Colombia is better, more stable and more investment-friendly than the aforementioned African countries, of course. So we get a pass on this criteria. Take a look at this very interesting piece of information from 5 years ago, when things were considerably worse than today. This excerpt is from the 2007 Annual Report For Colombian focused Petrominerales (PMGLF.PK):
In the globalized world of international oil and gas investment, the concept of political risk is sometimes misunderstood. When we speak of true political risk from Petrominerales perspective, we are talking about the possibility that we might experience: expropriation or creeping expropriation of our assets; unilateral or confiscatory changes to our contracts; unilateral or confiscatory changes to the existing fiscal regime (typically increases in taxes and royalties payable); restrictions on the flow of capital or the conversion of local currency; confiscation of our assets; or political violence, or incarceration being threatened against our employees.Add on this a 2007 piece of information what HSBC says to its clients in 2012:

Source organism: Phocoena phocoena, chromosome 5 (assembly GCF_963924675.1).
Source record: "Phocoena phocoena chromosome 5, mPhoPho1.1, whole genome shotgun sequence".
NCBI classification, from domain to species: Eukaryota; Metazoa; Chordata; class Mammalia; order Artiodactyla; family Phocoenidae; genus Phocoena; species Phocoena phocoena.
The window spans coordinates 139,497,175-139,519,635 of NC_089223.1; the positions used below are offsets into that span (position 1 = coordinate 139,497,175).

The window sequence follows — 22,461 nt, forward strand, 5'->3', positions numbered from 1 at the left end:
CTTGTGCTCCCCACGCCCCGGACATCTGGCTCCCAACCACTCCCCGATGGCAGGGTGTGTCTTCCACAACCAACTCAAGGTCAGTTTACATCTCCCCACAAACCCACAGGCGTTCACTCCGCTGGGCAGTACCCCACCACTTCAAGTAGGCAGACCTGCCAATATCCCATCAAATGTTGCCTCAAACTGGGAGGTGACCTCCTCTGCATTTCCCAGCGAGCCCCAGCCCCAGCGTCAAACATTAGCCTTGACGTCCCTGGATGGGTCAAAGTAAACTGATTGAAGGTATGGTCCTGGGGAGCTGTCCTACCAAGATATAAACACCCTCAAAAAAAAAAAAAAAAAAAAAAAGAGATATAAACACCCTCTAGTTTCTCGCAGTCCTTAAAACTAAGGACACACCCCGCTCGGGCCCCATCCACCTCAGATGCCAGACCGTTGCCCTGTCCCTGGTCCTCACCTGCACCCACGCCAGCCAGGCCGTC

The actual circumstances we have experienced in Colombia vary widely from opinions freely expressed by "experts", investment advisors or potential investors regarding the climate for political risk in Colombia. The Colombian government's Energy Ministry can point to a spotless record of respect for the sanctity of contracts and a more than 50-year history of attracting and respecting international investment without creating a single incident oftrue political risk. Many neighbouring countries in Latin America have chosen to take a more interventionist route in the oil and gas industry, but Colombia proudly stands out as a true partner with an outstanding track record. Ironically, many of our shareholders cannot look to their own governments with the same level of confidence that we have in Colombia. [emphasis added]